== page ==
For the second phone call in a row, Adam, 27, asked me to pray for a good shidduch (marriage partner) for him, saying that a mother’s prayers are especially powerful. When I responded that I didn’t know how to pray, he implored: “Just say “Adam ben Miriam” (Adam son of Miriam) and channel your energy outward.” I promised to try. Until a year ago, I didn’t even know a shidduch was an arranged date, the way Chassidic Jews like him meet their spouses.

I feared some of Adam’s attraction to traditional orthodoxy was due to my being a bad mother.


I repeatedly turned to Sister Senga, a social work colleague, when I needed solace during Adam’s journey to Chassidism. I didn’t feel close to any rabbis. Once, when I told her I feared some of Adam’s attraction to the endless rules of traditional orthodoxy was due to my being a bad mother, she gingerly ventured that G-d has been calling him since he was a little boy. She reminded me of the examples I had shared with her, especially his appetite for Jewish learning and his bar mitzvah tutor’s prediction that he would become a rabbi.


During the five years of his spiritual journey in Israel, Adam has phoned his father and me in Boston every other Sunday. These calls and our annual visits whether in the U.S. or Israel were how we followed his progression to the alien Chassidic world which our Jewish friends and relatives cautioned us against. Powerless, we watched Adam transform himself from being a college leader of liberal causes, to studying with the campus Chassidic Lubavitcher rabbi, to ending up at a yeshiva preparing to be a Lubavitcher rabbi himself. He planned to return to a campus to bring other Jews closer to Judaism.


For the first few years, I tape recorded many of our phone calls to capture Adam’s gravelly voice and hold onto him a little longer. Eventually, replaying the tapes became a too painful reminder of how much I missed him. After hanging up, I usually cried from a deep sense of loss. Two years into his odyssey, Adam informed us in one of these calls that he was ready to buy a black hat and black jacket. He already had a full beard. My stomach cramped at hearing those dreaded words. Had I lost my son to a sexist 19th century society? What if he would no longer let me hug and kiss him?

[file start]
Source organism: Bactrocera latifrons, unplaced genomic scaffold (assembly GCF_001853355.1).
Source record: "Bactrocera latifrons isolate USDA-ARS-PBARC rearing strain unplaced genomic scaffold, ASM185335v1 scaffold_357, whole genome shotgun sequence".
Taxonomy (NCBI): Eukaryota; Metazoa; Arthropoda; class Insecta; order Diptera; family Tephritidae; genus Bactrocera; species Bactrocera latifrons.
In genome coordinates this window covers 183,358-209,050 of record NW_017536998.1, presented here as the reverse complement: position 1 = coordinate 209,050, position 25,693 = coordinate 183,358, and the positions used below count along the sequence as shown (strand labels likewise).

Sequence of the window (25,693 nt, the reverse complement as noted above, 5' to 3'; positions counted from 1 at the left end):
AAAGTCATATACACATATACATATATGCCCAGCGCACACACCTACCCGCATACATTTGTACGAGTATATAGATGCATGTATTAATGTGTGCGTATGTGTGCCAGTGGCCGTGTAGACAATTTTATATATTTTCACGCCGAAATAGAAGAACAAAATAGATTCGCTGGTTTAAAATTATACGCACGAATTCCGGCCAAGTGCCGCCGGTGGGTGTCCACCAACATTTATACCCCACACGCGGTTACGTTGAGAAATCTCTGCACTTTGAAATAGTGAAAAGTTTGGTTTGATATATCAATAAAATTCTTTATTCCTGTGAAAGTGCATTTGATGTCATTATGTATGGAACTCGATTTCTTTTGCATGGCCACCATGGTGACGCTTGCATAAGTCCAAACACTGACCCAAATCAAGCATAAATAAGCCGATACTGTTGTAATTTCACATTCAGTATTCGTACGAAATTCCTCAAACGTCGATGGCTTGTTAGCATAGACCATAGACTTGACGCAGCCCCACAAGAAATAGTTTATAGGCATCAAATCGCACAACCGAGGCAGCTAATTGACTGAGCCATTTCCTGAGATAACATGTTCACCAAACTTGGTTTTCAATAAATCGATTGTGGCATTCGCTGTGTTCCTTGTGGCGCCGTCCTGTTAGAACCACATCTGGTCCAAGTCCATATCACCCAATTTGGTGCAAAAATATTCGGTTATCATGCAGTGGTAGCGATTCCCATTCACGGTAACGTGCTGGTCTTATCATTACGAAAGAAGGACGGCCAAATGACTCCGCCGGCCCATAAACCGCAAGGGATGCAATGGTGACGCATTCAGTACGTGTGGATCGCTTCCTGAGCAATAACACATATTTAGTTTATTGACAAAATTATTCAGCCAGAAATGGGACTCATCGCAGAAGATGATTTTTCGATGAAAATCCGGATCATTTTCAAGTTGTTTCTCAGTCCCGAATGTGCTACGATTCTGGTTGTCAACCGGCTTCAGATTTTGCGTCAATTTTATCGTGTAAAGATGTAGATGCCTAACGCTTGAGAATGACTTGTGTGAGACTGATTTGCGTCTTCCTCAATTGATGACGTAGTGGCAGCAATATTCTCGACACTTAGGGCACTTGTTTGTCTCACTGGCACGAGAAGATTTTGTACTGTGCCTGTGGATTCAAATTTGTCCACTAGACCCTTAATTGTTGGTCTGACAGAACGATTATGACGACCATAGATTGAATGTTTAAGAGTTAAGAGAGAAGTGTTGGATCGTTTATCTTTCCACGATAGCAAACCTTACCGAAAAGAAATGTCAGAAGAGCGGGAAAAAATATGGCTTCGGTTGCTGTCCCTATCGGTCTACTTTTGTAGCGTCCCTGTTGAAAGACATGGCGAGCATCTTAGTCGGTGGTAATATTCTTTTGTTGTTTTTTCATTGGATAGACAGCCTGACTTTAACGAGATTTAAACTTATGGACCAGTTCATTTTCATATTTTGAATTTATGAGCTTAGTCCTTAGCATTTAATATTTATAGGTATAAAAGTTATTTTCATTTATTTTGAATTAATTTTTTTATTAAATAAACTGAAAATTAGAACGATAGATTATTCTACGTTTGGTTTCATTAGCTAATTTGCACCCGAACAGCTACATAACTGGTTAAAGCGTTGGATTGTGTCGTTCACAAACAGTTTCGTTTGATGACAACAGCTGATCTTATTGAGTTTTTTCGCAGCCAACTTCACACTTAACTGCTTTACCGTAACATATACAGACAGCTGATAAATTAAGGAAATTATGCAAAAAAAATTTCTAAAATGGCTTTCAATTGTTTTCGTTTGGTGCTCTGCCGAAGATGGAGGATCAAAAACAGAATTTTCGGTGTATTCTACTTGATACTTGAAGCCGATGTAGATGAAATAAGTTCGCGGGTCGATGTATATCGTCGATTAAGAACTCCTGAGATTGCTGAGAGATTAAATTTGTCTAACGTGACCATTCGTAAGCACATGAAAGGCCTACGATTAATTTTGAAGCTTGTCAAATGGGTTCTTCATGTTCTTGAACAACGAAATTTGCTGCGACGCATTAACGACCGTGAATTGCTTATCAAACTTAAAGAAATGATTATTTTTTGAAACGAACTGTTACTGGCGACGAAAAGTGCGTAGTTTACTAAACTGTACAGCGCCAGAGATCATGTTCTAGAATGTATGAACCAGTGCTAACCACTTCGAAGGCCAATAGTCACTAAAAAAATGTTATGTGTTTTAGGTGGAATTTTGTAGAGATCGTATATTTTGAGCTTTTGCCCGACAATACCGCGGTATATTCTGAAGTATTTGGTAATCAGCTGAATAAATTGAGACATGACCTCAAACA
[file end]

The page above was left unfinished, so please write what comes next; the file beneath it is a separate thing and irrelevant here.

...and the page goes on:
Three months later, I had trouble finding him at the Tel Aviv airport among all the other Chassidic men. After I ran into his arms and finally stopped sobbing, I was relieved to detect his one dimple peeking out just above his beard. “It could be worse,” my husband and I tried to console ourselves, Adam could be a Moonie, a drug dealer or an unscrupulous businessman.


Rarely do I stop searching for clues to his becoming traditionally orthodox, or a “Torah observing Jew,” as he would say. I struggle to identify the mistakes I made as a mother. Could it be that our crime was living in a predominantly Christian town that holds elections on Saturdays, the Jewish Sabbath? Were we wrong to move there hoping to instill in Adam and his sister respect for people from different backgrounds? “Part of the reason I’ve always felt very Jewish is that there weren’t many other Jewish kids in school,” Adam tells us now when we interrogate him about why he became a Lubavitcher. Were we too strict with him so that he needs the comfort of all the rules of the Chassidim? Were we too lenient?


Had I lost my son to a sexist 19th century society?


In the last couple of years, I’ve stopped crying after the phone calls and have started to see Adam’s spiritual journey through another lens. Could Sister Senga be right that G-d is calling my son? Could G-d also be calling me, in a way that I can hear, I’ve begun to wonder. Adam has taught me about some of the beauty of Jewish philosophy and moral precepts, things I never learned in Sunday school, and would never have sought out. He has helped me feel more Jewish. I’ve given up shellfish and try to buy kosher meat.

But, I’ve also given up ever going to a movie again with Adam and dropping in to any restaurant that catches my eye during a family outing, as well as many other activities we’ll never do together again.


Still, on Friday afternoons I remember the Sabbath, sometimes light candles and even consider going to synagogue. I am grateful to Adam for pulling me on to what seems to have become my own spiritual journey. Perhaps it was beshert, another new word Adam has taught us, which I now know means part of G-d’s plan.